GIBRALTAR HORSE RACE RULING UNDER REVIEW
12th October, 2011 at 04:10:51
Gibraltar's Supreme Court is taking another look at Betfred's £ 823,272 issue
readers will recall earlier reports on the payout tussle between Gibraltar-licensed online bookie Betfred
(the recent purchasers of The Tote
) and five UK punters it accused of possibly collusive betting with the Irish trainer and gambler Barney Curley, withholding some £ 823,272 with the support of the licensing authority.
The Belfast Telegraph reports that those winnings form part of a multi-million pound sterling coup allegedly organised by Curley on May 10 last year when his associates placed hundreds of accumulator bets on four horses running in four separate modest races.
In the UK, the bookies paid out on the wins, including Betfred. However, Betfred's online division, apparently on the advice of the Gibraltar Gambling Commission, withheld winnings due to the five punters pending an investigation of suspicions that Curley was betting by proxy through his accomplices.
Legal representatives for the five punters sought a judicial review of the decision by the Gibraltar Supreme Court, which attracted substantial numbers of interested parties this week but has not yet released its findings.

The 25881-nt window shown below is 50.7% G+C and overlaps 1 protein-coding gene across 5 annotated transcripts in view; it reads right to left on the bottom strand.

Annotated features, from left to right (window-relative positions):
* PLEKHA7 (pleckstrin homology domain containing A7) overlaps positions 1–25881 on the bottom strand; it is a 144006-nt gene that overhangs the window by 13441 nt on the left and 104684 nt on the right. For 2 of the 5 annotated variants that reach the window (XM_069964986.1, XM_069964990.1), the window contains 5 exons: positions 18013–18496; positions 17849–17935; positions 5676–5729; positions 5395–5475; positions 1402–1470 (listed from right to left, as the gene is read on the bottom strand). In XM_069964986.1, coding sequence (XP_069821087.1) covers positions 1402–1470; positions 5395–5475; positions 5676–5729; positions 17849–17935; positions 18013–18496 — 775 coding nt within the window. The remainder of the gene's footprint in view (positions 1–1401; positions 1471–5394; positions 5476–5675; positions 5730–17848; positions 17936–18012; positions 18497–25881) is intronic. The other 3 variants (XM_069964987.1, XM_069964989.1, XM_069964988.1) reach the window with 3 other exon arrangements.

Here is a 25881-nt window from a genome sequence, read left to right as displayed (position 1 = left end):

The review will no doubt reference an investigation in the UK by the British Horseracing Authority, which reportedly found nothing apparently found untoward in the Curley coup. In addition, the Independent Betting Arbitration Service directed operators in the UK and in another offshore location, Alderney, to pay out winnings.
The Gibraltar regulator countered these with claims that its investigation had been the only one that has been "meaningful and proportionate. Nevertheless, the regulator then seemed to relent, agreeing that the funds could be released, an option that Betfred reportedly declined.
In the evolving process, events have taken a decidedly nasty turn, with the five punters engaging private investigators to look into the affairs of the head regulator, Phill Brear.
These investigators claimed that Brear met with Betfred's lawyers, Hassans, a meeting which, the punters claim, supports their allegation that confidentiality may have been breached; that Brear was seeking to support the gaming operator; and that, in his role as a government official, he is not impartial.
Related News Tags: Horseracing, Gibraltar, Betfred